Believe it or not, the best circuit diagram I could find came from the Haynes manual. I tested the pertinent ECU circuits and determined that there were power supplies absent from the ECU stemming from the main relay, also known as the DME relay. This relay is actually a dual relay with one of the contact sets controlling fuel-pump current when energized by the ECU and the other feeding power to several circuits of the ECU itself when the coil is energized by “M39.”

This all-important coordinate had no corresponding connection to anything that either myself or the information source at the library could find in the wiring diagrams. I did find a reference in the Haynes manual alluding to a circuit on the theft module that read “to DME relay.” The elusiveness of this circuit makes some sense in the context that this car was made before the design of pass-key systems or radio-frequency chips or multiplexed digital security modules. It relied on simple inputs from the door, hood, hatch and top switches to be satisfied before allowing ignition feed to the DME relay. Testing further, I verified that the alarm input switches were all functioning properly and concluded that the module was defective. I pulled the cover off and revealed the problem shown in Figure 4.

Moisture had apparently invaded the passenger compartment where the module rested and had been allowed to sit long enough to oxidize the discrete components soldered to the board. At the owner’s request, we were able to bypass the alarm module that powered the DME circuit. There’s a particularly satisfying feeling when that initial “sputtering into life again” occurs amidst the smell of stale fuel and a cloud of dust and debris from cobwebs, dislodged mud-dauber nests and pulley surface rust. A smiling customer now has a running car again.

Jeff Bach is the owner of CRT Auto Electronics, an ASA-member shop in Batavia, Ohio. For more information on this topic, contact Bach at (515) 732-3965. His e-mail address is [email protected]

This copyrighted article is reprinted with the permission of AutoInc., the official publication of the Automotive Service Association (ASA). To learn more about ASA and its commitment to independent automotive-service and repair professionals, visit www.ASAshop.org or call 800-272-7467.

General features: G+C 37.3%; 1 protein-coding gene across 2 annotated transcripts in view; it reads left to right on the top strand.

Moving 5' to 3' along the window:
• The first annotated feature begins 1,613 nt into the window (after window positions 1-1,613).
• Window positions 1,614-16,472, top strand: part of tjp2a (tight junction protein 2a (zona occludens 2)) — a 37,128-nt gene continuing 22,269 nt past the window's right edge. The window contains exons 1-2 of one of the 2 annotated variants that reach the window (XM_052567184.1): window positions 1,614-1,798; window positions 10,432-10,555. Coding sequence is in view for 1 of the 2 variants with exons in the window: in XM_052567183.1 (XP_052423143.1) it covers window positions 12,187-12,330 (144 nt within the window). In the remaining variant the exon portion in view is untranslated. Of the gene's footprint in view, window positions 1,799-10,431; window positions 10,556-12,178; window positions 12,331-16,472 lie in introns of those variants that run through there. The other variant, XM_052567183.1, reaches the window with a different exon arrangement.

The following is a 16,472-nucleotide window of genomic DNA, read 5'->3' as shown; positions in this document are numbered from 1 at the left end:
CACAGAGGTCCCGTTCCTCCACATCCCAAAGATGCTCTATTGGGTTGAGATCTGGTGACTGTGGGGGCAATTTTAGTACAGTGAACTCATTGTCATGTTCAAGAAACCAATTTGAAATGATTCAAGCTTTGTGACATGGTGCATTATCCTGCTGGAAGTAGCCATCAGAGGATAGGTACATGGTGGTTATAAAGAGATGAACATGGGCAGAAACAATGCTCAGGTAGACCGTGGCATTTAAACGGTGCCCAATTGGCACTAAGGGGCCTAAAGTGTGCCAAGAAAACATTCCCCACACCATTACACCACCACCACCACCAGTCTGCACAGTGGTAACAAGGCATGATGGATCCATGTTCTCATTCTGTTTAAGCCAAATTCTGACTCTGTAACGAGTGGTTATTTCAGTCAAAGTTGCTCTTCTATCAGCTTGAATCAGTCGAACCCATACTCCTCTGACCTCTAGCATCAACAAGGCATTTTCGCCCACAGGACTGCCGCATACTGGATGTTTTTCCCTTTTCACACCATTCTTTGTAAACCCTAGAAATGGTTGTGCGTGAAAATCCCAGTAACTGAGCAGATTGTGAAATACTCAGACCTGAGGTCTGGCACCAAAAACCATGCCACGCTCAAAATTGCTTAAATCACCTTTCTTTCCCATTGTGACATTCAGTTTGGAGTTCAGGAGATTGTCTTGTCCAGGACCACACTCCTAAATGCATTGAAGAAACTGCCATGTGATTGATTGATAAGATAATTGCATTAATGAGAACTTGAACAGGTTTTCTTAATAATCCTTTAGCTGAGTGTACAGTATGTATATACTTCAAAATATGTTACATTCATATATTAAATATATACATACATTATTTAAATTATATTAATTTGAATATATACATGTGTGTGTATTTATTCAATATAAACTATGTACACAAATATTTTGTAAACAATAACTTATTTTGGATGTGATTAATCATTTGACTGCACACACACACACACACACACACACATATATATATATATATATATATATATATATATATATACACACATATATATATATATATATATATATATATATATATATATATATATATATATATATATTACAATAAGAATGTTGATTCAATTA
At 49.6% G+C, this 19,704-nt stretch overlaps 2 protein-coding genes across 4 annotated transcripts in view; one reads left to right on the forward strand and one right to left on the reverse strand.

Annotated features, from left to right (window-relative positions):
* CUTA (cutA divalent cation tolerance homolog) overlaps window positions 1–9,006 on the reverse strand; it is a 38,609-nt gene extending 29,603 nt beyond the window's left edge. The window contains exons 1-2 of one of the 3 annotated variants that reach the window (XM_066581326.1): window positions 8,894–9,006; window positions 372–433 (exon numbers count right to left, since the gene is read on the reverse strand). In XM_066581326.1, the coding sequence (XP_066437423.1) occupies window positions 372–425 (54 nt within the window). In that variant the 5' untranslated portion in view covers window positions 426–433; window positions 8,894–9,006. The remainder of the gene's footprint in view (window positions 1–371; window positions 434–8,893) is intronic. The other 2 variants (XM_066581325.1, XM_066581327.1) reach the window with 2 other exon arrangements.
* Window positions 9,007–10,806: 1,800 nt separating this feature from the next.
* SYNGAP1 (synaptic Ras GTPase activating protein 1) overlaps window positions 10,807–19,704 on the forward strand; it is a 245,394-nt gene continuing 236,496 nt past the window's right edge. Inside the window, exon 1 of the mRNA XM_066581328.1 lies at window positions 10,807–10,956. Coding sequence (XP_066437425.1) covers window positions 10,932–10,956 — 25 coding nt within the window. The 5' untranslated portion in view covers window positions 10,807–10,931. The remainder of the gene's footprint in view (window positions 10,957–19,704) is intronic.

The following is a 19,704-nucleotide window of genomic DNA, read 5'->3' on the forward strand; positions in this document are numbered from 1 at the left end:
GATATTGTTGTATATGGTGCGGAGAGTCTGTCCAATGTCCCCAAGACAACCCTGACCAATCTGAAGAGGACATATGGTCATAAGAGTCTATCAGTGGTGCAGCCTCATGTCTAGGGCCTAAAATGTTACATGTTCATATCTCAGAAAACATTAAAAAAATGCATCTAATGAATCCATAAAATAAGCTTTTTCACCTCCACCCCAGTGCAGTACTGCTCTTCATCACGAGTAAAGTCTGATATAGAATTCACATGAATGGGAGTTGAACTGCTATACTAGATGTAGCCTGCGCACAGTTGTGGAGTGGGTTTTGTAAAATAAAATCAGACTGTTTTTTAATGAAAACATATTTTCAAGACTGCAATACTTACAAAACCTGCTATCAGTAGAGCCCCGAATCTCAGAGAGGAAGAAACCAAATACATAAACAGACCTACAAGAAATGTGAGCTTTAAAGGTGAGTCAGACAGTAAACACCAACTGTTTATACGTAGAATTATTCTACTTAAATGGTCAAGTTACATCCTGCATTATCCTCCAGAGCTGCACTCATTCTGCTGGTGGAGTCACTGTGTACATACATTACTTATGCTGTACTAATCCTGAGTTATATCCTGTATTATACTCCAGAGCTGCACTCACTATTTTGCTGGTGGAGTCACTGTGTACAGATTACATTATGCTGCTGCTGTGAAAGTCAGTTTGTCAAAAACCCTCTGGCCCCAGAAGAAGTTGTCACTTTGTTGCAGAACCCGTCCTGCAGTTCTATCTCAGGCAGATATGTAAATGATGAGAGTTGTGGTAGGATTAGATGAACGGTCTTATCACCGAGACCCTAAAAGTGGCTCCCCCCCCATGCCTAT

You May Also Like

Solving electronic control problems in today’s automatic transmissions

Special tools are often needed when diagnosing transmission problems and overhauling units.

The modern automatic transmission and attached drivetrain system has many “mechatronic” parts that control and protect the traditional clutches and planetary gears. These devices shift the gears, lock the clutches and regulate the fluid pressures. Most of these items can be diagnosed and replaced while the transmission is still in the vehicle.

How to fix GM 8L45/8L90 no-move and no-pressure conditions

By now you may have heard of, or even experienced, a GM 8L45 or 8L90 transmission with a no-move or no-pressure condition. Conditions of no movement or no pressure after repair have plagued this unit since its inception. Here’s what you can do about them. Related Articles – Are you ready to rock in 2023?

Tasc-Force-December-Figure-1-Pressure-Regulator-Valve-Assembly-Correct-1400
Searching for the source of an unexpected transmission fluid leak

As the installer was pumping fluid into the transmission from the right side of the vehicle, he was having a difficult time getting it full.

techspeakfeature-1400
Transmission slipping in fifth gear: An elusive cause of a common problem

Sometimes, finding the cause of a complaint isn’t as straightforward as one would expect; sometimes, these causes can be very elusive.

December-Shift-Pointers-Figure-1-1400
Stop/start accumulators: What you don’t know can hurt you

It’s no secret that the auto industry is making big moves these days, but while a lot is new, one thing that never changes is that the men and women servicing vehicles need to be learning almost constantly in order to do their jobs safely and effectively. Everybody knows not to touch hot exhaust parts,

Figure-1---Stop-Start-Accumulators-1400

Other Posts

How to get started with OE ECU reprogramming

The conversation goes like this: I have been paying mobile programmers or remote access programmers (RAPs) far too long. I believe I can save money and time by doing this myself. What type of equipment is needed and what is the cost to get up and running? Related Articles – FCA 62TE missing caged needle

FCA 62TE missing caged needle bearing

The complaint When the Low Clutch Housing is removed from the Underdrive Center Shaft of a 62TE transmission, one notices that the caged needle bearing located on the shaft between the sealing rings was missing (Figure 1, above).  Related Articles – A 3D printing solution for 948TE offset pump access – 6F35: A classic bolt

Tech-Talk-Q4-2022-Figure-8-1400
FCA 62TE slipping in second and fifth

The complaint Immediately after overhaul, a 2013 Chrysler Town and Country with a 3.6L engine and a 62TE transmission faults to limp mode. The scan tool reveals trouble codes P0732 “Second Gear Ratio Error,” P0735 “Fifth Gear Ratio Error,” P0792 “Compounder Speed Error,” and P1790 “Fault After Shift” are set. During the overhaul procedure, the

Tech-Talk-Q4-2022-Figure-9
Comparing the pumps on Ford 6F35 generation 1 and 2

The change For the 2013 model year, the Ford 6F35 transmission received a high-volume pump which increased the intake channel in the stator shaft support from 0.432” to 0.520”. The pump body intake channel was also increased to the same matching dimensions. Related Articles – Japanese CVT no-move conditions: Failsafe or defective TCM? – Having